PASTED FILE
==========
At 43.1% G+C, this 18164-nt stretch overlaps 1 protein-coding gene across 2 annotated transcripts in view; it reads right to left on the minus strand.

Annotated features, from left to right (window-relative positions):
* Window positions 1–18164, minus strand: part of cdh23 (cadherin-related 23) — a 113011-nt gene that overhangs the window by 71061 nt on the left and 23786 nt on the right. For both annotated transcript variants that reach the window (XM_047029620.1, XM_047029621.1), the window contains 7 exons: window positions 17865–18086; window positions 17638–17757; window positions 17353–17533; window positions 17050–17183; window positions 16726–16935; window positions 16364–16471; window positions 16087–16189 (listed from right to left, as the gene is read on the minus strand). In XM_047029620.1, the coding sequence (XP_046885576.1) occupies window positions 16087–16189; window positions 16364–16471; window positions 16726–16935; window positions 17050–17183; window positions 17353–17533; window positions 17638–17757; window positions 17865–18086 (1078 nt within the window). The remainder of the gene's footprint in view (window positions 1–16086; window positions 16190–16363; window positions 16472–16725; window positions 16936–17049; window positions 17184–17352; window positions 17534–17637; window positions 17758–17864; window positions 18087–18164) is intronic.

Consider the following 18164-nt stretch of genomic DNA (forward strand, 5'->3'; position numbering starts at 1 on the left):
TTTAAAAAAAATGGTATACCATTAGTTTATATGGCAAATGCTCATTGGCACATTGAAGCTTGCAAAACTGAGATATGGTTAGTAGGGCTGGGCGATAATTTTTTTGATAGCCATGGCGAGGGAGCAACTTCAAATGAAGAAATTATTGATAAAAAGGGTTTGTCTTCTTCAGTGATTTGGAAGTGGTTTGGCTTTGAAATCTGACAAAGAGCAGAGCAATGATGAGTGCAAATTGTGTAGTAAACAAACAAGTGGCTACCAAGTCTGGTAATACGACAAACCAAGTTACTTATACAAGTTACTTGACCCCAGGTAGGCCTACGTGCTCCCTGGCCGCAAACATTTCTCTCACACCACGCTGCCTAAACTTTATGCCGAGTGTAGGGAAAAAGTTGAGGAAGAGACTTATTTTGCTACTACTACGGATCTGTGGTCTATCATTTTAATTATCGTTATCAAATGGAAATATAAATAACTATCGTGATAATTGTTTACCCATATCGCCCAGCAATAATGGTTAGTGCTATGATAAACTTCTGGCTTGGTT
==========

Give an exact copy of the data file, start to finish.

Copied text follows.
At 43.1% G+C, this 18164-nt stretch overlaps 1 protein-coding gene across 2 annotated transcripts in view; it reads right to left on the minus strand.

Annotated features, from left to right (window-relative positions):
* Window positions 1–18164, minus strand: part of cdh23 (cadherin-related 23) — a 113011-nt gene that overhangs the window by 71061 nt on the left and 23786 nt on the right. For both annotated transcript variants that reach the window (XM_047029620.1, XM_047029621.1), the window contains 7 exons: window positions 17865–18086; window positions 17638–17757; window positions 17353–17533; window positions 17050–17183; window positions 16726–16935; window positions 16364–16471; window positions 16087–16189 (listed from right to left, as the gene is read on the minus strand). In XM_047029620.1, the coding sequence (XP_046885576.1) occupies window positions 16087–16189; window positions 16364–16471; window positions 16726–16935; window positions 17050–17183; window positions 17353–17533; window positions 17638–17757; window positions 17865–18086 (1078 nt within the window). The remainder of the gene's footprint in view (window positions 1–16086; window positions 16190–16363; window positions 16472–16725; window positions 16936–17049; window positions 17184–17352; window positions 17534–17637; window positions 17758–17864; window positions 18087–18164) is intronic.

Consider the following 18164-nt stretch of genomic DNA (forward strand, 5'->3'; position numbering starts at 1 on the left):
TTTAAAAAAAATGGTATACCATTAGTTTATATGGCAAATGCTCATTGGCACATTGAAGCTTGCAAAACTGAGATATGGTTAGTAGGGCTGGGCGATAATTTTTTTGATAGCCATGGCGAGGGAGCAACTTCAAATGAAGAAATTATTGATAAAAAGGGTTTGTCTTCTTCAGTGATTTGGAAGTGGTTTGGCTTTGAAATCTGACAAAGAGCAGAGCAATGATGAGTGCAAATTGTGTAGTAAACAAACAAGTGGCTACCAAGTCTGGTAATACGACAAACCAAGTTACTTATACAAGTTACTTGACCCCAGGTAGGCCTACGTGCTCCCTGGCCGCAAACATTTCTCTCACACCACGCTGCCTAAACTTTATGCCGAGTGTAGGGAAAAAGTTGAGGAAGAGACTTATTTTGCTACTACTACGGATCTGTGGTCTATCATTTTAATTATCGTTATCAAATGGAAATATAAATAACTATCGTGATAATTGTTTACCCATATCGCCCAGCAATAATGGTTAGTGCTATGATAAACTTCTGGCTTGGTT